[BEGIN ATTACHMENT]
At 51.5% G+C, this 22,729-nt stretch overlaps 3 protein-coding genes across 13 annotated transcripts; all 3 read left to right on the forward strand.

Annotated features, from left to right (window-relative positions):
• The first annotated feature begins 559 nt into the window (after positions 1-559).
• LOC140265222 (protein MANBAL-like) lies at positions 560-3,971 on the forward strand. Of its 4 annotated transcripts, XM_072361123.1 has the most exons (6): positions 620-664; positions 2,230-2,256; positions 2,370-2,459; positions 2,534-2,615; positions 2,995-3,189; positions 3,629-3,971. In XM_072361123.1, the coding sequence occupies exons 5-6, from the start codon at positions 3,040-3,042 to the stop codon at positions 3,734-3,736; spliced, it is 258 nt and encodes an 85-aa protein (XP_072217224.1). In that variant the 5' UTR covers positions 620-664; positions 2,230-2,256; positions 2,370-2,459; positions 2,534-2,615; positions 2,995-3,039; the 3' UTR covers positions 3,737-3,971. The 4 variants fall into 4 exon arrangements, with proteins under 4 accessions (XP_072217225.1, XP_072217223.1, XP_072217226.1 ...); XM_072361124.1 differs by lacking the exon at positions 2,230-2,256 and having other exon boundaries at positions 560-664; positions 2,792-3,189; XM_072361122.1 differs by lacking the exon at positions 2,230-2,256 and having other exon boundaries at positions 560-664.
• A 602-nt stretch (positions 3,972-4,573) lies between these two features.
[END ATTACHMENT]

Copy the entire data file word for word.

At 51.5% G+C, this 22,729-nt stretch overlaps 3 protein-coding genes across 13 annotated transcripts; all 3 read left to right on the forward strand.

Annotated features, from left to right (window-relative positions):
• The first annotated feature begins 559 nt into the window (after positions 1-559).
• LOC140265222 (protein MANBAL-like) lies at positions 560-3,971 on the forward strand. Of its 4 annotated transcripts, XM_072361123.1 has the most exons (6): positions 620-664; positions 2,230-2,256; positions 2,370-2,459; positions 2,534-2,615; positions 2,995-3,189; positions 3,629-3,971. In XM_072361123.1, the coding sequence occupies exons 5-6, from the start codon at positions 3,040-3,042 to the stop codon at positions 3,734-3,736; spliced, it is 258 nt and encodes an 85-aa protein (XP_072217224.1). In that variant the 5' UTR covers positions 620-664; positions 2,230-2,256; positions 2,370-2,459; positions 2,534-2,615; positions 2,995-3,039; the 3' UTR covers positions 3,737-3,971. The 4 variants fall into 4 exon arrangements, with proteins under 4 accessions (XP_072217225.1, XP_072217223.1, XP_072217226.1 ...); XM_072361124.1 differs by lacking the exon at positions 2,230-2,256 and having other exon boundaries at positions 560-664; positions 2,792-3,189; XM_072361122.1 differs by lacking the exon at positions 2,230-2,256 and having other exon boundaries at positions 560-664.
• A 602-nt stretch (positions 3,972-4,573) lies between these two features.